The consistent money is not in publishing.  Publishing is a business arrangement that CAN make a lot of money if it somehow hits that “moment.”  Publishers have first cut at any profits.  But the bigger profit is in selling convictions to the writers -- that they need someone else to validate them.  Agents are only a subcategory of publishers.  If things go wrong and the moment explodes, publishers and agents will claim they never knew that clever author -- but what can anyone expect from a person whose occupation is “fiction?”

The “moment” of a society cannot be reached without some kind of access which these days is not necessarily the capital-demanding industrial machinery of producing books, storing, shipping, remaindering.  Now blogs work.  Video works.  Pod casts work.  But briefly.  I just read an article about posts of nude genitalia in which the point is not porn but to see how long the post will stay up before the provider takes it down.  It’s a game of tag between two eternal moral positions: that everything natural is wonderful and that society’s morality must be maintained.


The opposite is the creation of a world that becomes obsessive and finally oppressive because it has been so over-marketed.  For authors this is deadly.  No one now cares about the words, the concepts, the characters -- they are even bored with the writer.  They know more about everything in this constructed world than the very person who constructed it.  The thing takes on the dimensions of a juggernaut, flattening any kind of real response.  There need not even be any writing at the core -- it’s all gossip, fanfiction, casting possibilities, sequels and prequels.

Back to writing.  The sounds of words in sequence as though the marks of the alphabet (which one) were heard out loud -- don’t you hear them?  Names being called.  The lyrics of whistled tunes though no one can sing and whistle at the same time.

Other people will butt in.  They’ll claim you make them feel bad or they’ll claim that their pain is worse than your pain or that they have the perfect cure for regret or that they intend to come over and fuck you before supper.  It’s confusing.  Just ignore them.  They interfere with your enteric radar.


Ignore everything I’ve said here.  It’s all fancy-dancing that means nothing.  It will not get you invited to be on humanities panels or submit grant applications.  The busy middle-aged women who manage the culture will put your name on a list so long it looks like every voter in the state and the men will pretend to slip away to privileged hearths where they can smoke cigars, but in fact they will only snooze in their Barcaloungers.  The dream balloon over their head shows nothing, nothing at all.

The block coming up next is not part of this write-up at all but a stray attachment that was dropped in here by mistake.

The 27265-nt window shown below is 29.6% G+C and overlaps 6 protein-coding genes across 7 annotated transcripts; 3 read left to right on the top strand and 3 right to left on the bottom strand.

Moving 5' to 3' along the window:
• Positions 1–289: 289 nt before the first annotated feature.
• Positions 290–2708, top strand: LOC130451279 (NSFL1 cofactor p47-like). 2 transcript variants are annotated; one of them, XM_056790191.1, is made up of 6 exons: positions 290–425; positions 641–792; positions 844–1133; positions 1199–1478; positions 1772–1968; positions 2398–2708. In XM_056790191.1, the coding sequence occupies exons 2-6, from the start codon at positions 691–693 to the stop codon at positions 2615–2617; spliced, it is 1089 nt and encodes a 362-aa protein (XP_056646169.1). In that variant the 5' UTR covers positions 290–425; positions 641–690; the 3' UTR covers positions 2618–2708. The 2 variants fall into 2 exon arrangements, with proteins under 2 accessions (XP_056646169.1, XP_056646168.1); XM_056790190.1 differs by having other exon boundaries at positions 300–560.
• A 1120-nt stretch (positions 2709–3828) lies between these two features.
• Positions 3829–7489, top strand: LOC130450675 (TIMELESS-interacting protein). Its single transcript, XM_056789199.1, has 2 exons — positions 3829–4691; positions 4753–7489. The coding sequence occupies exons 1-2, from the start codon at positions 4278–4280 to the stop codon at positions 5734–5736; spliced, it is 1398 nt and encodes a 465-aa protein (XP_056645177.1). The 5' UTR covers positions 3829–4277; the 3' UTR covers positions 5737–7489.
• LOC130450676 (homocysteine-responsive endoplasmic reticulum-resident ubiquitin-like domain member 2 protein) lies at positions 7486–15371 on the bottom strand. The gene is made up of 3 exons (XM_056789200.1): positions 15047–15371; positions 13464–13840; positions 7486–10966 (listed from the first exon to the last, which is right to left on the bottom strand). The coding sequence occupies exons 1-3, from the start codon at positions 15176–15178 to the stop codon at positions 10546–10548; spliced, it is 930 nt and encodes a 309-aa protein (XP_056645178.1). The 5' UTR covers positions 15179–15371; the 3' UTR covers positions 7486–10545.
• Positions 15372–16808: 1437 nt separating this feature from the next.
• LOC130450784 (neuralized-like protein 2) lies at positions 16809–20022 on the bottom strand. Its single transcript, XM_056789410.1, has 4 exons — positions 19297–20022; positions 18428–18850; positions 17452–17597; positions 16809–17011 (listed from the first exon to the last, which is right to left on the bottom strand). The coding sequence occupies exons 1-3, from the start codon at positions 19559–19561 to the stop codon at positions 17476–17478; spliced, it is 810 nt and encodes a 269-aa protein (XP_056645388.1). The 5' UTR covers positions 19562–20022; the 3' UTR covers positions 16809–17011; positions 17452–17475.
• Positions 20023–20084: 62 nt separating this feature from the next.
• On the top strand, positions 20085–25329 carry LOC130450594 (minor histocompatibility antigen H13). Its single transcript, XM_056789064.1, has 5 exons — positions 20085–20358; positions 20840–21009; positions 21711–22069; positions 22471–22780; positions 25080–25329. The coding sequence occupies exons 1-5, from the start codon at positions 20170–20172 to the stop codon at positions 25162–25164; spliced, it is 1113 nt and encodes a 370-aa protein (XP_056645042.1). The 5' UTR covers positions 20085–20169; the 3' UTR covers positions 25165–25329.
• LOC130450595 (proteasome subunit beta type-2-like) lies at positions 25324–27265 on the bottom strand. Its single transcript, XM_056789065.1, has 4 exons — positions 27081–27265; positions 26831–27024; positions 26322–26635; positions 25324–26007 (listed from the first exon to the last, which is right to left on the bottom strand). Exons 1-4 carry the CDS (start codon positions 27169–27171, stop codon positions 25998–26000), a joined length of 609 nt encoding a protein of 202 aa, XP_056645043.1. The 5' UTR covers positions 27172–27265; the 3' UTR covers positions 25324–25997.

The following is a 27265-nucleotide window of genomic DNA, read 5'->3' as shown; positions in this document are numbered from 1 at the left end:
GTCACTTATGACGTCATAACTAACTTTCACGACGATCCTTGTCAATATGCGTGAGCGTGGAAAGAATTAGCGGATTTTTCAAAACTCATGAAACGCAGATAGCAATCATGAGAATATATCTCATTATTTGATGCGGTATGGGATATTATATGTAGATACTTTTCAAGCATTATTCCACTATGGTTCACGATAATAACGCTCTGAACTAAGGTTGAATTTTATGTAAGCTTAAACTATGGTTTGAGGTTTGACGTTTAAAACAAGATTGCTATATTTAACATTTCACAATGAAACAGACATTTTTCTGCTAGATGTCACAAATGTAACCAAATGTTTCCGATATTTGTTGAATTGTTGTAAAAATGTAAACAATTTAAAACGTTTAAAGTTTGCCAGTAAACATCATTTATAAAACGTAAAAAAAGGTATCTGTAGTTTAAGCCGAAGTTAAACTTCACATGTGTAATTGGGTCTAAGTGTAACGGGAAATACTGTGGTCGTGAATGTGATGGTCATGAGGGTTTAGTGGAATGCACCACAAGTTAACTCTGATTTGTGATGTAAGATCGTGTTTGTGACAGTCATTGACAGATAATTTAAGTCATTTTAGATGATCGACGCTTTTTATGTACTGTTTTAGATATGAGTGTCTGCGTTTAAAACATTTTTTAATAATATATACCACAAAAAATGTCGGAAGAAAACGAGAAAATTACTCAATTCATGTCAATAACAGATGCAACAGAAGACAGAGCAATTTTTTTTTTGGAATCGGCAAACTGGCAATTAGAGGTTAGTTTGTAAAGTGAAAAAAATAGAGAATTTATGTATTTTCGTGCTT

4 comments:

Richard S. Wheeler said...

Some houses, notably Farrar, Straus and Giroux, go to great lengths to publish distinguished literature, and their imprimatur pretty well assures a reader of a serious publication. Other houses try to find a few commercially successful titles to subsidize other titles that have merit but not much marketability. One of the heartening things at present is that electronic self-publishing is in sharp decline. It reached a third of all publishing a few years ago, prompted by Amazon, but it has declined ever since, and print titles are regaining lost ground. Much of the reason is that there is no adequate way for a buyer of electronic books to sort out what is worth reading. The imprimaturs of traditional houses are proving to have unexpected value in the selection process.

Mary Strachan Scriver said...

Richard, you realize that you're the prince preaching to the peasants. You've been enormously lucky and had many friends. You've worked hard and achieved a lot. But you have NOT been published by Farrar, Straus and Giroux, who are mostly broken up now anyway. They exist only as an "imprint" of Macmillan. The prestige to which you cling is historical.

Prairie Mary

Richard S. Wheeler said...

I have often wished that your beautifully wrought biography of Bob Scriver and his work, which I read over time as you published it here, were to have a better venue than the Canadian academic press that did produce it. It is a good press, and I am grateful that they picked up your book, but I would have liked to see it proudly presented by a major American academic press that focused on art, a press that would have paid you homage.

Mary Strachan Scriver said...

You are incredibly naive, Richard. I can't tell you the long story about the fate of "Bronze Inside and Out" in so public a venue as this blog, but maybe some day in person. Thanks for the compliments. If it weren't for Brian Dippie, the book would not have been published at all. Dippie is a straight shooter. Not even all Canadians are.

Prairie Mary